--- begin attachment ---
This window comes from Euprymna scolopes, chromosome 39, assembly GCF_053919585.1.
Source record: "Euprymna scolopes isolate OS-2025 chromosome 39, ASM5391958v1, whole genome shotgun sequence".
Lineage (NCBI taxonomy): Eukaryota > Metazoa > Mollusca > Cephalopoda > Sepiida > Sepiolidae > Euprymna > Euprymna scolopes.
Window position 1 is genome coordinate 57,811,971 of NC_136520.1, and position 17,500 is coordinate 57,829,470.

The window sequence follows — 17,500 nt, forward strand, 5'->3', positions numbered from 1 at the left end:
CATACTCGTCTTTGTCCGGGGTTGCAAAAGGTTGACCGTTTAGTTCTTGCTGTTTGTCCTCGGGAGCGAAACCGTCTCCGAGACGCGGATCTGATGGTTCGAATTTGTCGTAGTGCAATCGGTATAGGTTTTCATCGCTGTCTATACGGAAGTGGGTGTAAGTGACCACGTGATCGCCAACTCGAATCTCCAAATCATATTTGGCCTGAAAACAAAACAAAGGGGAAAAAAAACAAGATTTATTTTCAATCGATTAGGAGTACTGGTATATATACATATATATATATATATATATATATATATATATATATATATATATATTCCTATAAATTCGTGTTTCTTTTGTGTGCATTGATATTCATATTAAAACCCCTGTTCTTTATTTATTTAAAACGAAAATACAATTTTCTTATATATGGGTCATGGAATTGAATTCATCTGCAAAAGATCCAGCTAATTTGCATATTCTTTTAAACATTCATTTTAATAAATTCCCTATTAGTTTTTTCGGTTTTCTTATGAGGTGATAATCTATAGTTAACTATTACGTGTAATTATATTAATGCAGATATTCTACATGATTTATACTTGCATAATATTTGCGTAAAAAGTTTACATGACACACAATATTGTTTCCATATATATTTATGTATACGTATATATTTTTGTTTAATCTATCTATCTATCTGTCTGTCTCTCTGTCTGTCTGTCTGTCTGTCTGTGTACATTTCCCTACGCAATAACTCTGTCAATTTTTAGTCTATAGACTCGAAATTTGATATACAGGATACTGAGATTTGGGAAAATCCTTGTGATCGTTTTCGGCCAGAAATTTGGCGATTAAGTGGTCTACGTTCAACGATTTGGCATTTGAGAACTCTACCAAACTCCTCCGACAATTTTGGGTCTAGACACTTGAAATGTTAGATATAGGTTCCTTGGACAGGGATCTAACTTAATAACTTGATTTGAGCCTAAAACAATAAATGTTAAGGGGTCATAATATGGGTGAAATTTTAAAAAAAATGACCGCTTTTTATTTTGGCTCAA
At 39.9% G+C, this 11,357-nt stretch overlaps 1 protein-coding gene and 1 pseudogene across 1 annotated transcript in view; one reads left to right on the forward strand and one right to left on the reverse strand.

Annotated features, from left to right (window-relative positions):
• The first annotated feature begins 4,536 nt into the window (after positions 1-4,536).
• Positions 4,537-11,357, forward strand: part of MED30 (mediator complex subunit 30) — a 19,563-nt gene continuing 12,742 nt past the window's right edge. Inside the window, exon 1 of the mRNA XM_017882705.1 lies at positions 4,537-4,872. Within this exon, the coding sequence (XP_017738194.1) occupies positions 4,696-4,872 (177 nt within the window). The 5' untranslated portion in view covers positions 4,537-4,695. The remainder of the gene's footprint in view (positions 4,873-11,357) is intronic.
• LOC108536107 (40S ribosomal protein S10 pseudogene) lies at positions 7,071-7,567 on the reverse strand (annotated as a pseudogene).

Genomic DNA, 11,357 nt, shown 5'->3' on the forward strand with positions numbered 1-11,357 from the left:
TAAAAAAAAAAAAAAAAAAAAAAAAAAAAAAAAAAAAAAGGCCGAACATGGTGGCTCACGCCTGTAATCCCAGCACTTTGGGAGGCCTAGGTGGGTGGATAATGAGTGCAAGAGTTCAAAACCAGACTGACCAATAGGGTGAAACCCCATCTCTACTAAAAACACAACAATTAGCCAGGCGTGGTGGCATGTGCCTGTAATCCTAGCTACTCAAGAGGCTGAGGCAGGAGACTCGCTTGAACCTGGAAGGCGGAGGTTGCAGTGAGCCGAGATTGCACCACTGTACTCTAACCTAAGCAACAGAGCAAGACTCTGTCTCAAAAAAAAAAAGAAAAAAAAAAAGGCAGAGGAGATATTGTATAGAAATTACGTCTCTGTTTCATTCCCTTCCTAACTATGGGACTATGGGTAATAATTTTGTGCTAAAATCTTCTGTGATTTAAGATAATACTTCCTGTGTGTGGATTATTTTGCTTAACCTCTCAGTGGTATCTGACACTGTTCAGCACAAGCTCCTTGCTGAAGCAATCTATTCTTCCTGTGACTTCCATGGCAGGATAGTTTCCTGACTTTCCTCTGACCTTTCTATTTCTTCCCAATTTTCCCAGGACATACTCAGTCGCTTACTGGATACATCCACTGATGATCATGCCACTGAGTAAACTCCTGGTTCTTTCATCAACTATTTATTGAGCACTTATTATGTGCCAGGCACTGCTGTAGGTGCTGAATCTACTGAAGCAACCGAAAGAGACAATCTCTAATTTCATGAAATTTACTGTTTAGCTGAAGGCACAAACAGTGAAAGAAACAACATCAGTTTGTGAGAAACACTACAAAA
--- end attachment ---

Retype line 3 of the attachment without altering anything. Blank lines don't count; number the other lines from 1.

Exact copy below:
Lineage (NCBI taxonomy): Eukaryota > Metazoa > Mollusca > Cephalopoda > Sepiida > Sepiolidae > Euprymna > Euprymna scolopes.